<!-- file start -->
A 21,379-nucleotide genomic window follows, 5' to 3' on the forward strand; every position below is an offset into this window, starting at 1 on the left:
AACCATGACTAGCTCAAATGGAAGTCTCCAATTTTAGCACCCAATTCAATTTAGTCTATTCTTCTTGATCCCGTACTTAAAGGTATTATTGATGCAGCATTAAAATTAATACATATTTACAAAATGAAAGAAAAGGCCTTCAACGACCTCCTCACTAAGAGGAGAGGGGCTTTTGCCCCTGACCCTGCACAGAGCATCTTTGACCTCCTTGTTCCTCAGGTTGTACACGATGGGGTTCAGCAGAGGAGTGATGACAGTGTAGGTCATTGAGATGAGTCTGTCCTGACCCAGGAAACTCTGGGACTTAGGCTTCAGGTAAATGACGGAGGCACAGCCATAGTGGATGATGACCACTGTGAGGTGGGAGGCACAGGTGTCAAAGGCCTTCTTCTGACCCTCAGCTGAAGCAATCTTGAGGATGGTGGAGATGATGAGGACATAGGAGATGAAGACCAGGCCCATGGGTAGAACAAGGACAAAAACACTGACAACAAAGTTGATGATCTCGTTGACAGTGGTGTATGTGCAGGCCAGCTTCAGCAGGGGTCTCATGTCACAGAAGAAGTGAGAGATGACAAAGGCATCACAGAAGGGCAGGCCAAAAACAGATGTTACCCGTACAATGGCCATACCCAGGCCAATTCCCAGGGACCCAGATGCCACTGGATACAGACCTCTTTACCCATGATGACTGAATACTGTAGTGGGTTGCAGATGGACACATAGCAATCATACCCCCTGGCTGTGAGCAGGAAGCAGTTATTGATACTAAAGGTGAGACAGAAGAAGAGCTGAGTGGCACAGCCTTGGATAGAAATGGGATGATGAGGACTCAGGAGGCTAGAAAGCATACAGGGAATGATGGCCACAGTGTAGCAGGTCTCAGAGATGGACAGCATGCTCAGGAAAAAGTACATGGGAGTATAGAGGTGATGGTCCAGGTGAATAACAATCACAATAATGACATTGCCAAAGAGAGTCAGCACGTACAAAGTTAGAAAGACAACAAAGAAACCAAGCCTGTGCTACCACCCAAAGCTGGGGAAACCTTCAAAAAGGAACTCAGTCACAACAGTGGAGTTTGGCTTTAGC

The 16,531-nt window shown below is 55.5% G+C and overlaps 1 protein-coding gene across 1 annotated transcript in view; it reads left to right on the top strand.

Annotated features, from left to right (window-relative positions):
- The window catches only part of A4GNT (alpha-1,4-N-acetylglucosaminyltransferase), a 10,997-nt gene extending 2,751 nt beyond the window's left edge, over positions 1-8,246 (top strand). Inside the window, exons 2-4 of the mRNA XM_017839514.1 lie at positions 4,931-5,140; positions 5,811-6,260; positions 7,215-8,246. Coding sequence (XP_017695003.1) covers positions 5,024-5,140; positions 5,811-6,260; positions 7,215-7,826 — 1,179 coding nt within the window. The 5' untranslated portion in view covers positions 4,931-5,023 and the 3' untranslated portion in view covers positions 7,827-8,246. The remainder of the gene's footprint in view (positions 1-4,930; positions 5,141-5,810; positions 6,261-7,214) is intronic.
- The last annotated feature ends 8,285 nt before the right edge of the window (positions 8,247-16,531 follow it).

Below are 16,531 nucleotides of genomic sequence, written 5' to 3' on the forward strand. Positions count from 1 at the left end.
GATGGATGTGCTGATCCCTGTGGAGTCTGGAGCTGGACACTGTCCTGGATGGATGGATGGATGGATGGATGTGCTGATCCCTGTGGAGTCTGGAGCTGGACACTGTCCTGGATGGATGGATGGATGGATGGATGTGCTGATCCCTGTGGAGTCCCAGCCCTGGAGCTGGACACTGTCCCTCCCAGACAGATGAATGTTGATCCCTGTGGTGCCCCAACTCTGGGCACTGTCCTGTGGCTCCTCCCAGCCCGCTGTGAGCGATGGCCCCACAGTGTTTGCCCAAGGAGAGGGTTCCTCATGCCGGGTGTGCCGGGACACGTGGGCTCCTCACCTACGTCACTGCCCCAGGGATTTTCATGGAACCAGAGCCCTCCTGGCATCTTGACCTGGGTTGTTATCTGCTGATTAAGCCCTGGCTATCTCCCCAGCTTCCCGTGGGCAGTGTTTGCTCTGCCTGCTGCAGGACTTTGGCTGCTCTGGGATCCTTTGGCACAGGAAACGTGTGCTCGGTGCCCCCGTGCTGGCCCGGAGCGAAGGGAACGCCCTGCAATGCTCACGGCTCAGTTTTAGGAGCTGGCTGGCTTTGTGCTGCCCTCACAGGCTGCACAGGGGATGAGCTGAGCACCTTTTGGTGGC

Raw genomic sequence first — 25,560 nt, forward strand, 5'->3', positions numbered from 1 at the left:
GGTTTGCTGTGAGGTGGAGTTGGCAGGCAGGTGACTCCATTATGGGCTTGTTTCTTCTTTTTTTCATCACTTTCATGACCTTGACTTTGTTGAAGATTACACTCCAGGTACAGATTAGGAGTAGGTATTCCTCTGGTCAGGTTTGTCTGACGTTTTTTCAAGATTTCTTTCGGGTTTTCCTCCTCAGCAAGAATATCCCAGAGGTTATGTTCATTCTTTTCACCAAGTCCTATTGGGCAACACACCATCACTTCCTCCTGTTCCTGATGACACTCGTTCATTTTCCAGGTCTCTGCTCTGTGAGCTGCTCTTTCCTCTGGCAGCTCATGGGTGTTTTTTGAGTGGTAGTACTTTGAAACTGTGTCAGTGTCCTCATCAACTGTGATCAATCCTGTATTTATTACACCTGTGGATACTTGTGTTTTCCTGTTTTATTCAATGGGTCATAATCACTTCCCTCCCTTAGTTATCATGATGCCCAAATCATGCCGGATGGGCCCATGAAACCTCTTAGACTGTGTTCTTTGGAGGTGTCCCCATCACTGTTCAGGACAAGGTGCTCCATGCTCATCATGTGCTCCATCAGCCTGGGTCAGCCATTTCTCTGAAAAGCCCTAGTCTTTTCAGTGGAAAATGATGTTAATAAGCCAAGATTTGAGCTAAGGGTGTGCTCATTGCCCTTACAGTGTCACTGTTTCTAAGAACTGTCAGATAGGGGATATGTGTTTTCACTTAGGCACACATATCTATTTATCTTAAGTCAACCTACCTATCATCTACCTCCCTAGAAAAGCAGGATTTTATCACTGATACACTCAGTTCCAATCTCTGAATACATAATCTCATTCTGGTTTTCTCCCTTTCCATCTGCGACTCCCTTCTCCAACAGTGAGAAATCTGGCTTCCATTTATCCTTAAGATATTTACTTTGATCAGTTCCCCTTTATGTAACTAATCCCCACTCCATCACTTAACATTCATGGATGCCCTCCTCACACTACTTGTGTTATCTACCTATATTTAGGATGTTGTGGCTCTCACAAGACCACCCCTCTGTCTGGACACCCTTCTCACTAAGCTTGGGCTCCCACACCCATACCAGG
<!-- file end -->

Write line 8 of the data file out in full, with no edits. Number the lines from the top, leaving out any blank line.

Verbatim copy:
GATGGATGTGCTGATCCCTGTGGAGTCTGGAGCTGGACACTGTCCTGGATGGATGGATGGATGGATGGATGTGCTGATCCCTGTGGAGTCTGGAGCTGGACACTGTCCTGGATGGATGGATGGATGGATGGATGTGCTGATCCCTGTGGAGTCCCAGCCCTGGAGCTGGACACTGTCCCTCCCAGACAGATGAATGTTGATCCCTGTGGTGCCCCAACTCTGGGCACTGTCCTGTGGCTCCTCCCAGCCCGCTGTGAGCGATGGCCCCACAGTGTTTGCCCAAGGAGAGGGTTCCTCATGCCGGGTGTGCCGGGACACGTGGGCTCCTCACCTACGTCACTGCCCCAGGGATTTTCATGGAACCAGAGCCCTCCTGGCATCTTGACCTGGGTTGTTATCTGCTGATTAAGCCCTGGCTATCTCCCCAGCTTCCCGTGGGCAGTGTTTGCTCTGCCTGCTGCAGGACTTTGGCTGCTCTGGGATCCTTTGGCACAGGAAACGTGTGCTCGGTGCCCCCGTGCTGGCCCGGAGCGAAGGGAACGCCCTGCAATGCTCACGGCTCAGTTTTAGGAGCTGGCTGGCTTTGTGCTGCCCTCACAGGCTGCACAGGGGATGAGCTGAGCACCTTTTGGTGGC